Although a volunteer fire department was organized in the late 1830s, an engine house was not built until the 1860s. Known as Monitor Hall, it served the town center south of the Stillwater River. A town meeting in 1892 raised $2,000 for an engine house. Designed in a modified Colonial Revival style, it contained a large hall at grade level for the engine. Below grade, where the structure was built into the side of a hill, were the horse stalls. A bell tower at the front called the volunteer firemen. A hose tower is in the rear.
The interior has original woodwork on the floors, walls and ceilings. The walls have tongue and groove paneling; windows have molded trim with corner blocks.*
Orono Main Street Historic District, Main Street from Maplewood Avenue to Pine Street
Treat, Nathaniel, House
[114 Main Street] Nathaniel Treat, who was to become one of the most prominent mill owners and lumbermen in the area, was born in Frankfort in 1798. About 1829 he came to Orono with his young wife, Mary Parker. Here he erected a sawmill on Treat and Bennoch dam (called the Treat mill) and built this house where he was to live for almost thirty years.
During this period he and his younger brother, Joseph, built other sawmills along the Stillwater River. With Andrew Webster, he acquired extensive land holdings. The land that includes much of the towns of Old Town and Orono was known as Treat and Webster Island. A dam in the Stillwater River was called Treat and Webster dam.
Nathaniel Treat served as first selectman of Orono for many years. He represented Orono in the State Legislature in 1834 and was the second president of the Stillwater Canal Bank.
In 1924 the house was acquired by Isabel R. Dunn, wife of Charles J. Dunn, Associate Justice of the Maine Supreme Court from 1918-35 and Chief Justice from 1935-39. During the twenty-five years of the Dunn’s residence in the house, it gained considerable prominence as a meeting place of high officials. Because of judge Dunn’s occupancy the house was often referred to as the Dunn House.* [See photo above.]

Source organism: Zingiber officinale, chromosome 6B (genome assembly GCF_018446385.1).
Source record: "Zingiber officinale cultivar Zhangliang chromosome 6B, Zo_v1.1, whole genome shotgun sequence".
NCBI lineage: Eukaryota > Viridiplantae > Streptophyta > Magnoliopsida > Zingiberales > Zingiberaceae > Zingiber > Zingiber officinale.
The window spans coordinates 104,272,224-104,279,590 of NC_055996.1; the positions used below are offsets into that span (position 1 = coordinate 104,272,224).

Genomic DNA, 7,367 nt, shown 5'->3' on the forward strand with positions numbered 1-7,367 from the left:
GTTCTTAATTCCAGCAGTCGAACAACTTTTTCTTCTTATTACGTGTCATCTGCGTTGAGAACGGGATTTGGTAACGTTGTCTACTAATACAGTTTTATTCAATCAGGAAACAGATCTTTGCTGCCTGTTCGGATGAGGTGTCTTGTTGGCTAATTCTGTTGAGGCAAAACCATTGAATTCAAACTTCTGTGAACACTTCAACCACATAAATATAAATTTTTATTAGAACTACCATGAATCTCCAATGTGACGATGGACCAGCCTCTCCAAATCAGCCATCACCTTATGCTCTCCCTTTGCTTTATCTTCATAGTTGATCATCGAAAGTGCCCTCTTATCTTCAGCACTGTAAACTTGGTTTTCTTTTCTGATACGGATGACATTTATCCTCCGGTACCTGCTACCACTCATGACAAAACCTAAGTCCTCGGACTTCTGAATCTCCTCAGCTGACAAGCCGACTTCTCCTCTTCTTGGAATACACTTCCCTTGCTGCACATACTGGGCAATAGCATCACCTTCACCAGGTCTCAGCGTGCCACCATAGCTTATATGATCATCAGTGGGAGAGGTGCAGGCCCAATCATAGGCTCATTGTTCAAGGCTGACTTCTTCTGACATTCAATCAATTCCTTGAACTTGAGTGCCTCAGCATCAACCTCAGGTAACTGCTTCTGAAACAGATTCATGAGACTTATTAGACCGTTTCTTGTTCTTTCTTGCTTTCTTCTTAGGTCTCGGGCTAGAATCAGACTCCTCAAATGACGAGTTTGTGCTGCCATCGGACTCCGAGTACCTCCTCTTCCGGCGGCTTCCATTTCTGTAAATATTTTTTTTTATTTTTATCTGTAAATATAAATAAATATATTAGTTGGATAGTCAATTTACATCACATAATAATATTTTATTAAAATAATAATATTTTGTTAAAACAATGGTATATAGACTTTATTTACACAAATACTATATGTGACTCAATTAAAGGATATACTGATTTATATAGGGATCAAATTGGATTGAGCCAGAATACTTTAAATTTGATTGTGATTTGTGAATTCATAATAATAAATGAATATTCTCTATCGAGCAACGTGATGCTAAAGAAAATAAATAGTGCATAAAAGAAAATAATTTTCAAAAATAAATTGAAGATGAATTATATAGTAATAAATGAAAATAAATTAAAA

University of Maine at Orono Historic District, Munson, Sebec, and Schoodic Roads
US Post Office–Orono Main, Forest and Bennoch Streets
Washburn, Governor Israel, House
[120 Main Street] This house was built in 1840 for his bride by the Hon. Israel Washburn, Jr. Washburn was prominent in both state and national politics. He was admitted to the bar in Bangor in 1834 at the age of 21, with no formal education. He began his practice in Orono at the beginning of the mid-19th century logging era and land boom in eastern and northern Maine.
He was elected to Congress in 1851, where he served with distinction until 1860. While in the House of Representatives, he was a leader in drafting anti-slave legislation. He helped in the organization of the Republican Party and suggested the name “Republican” for the new party. Washburn played a leading role in the formation of the Republican Party in Maine,
In 1861, Washburn became governor of Maine and served two terms during Lincoln’s administration. In 1874, he returned to Orono to give a historical address before the citizens on the 100th anniversary of that settlement. It was a labor of love because he had spent his early manhood here. In Orono he married and became the father of four children, and achieved his first success. In 1879, he prepared for the Historical Society an elaborate and thorough investigation of the dispute over the Northeastern Boundary of the state. The great work of his life was his contest against extension of slave power in America, and later against slavery itself.* [See photo above.]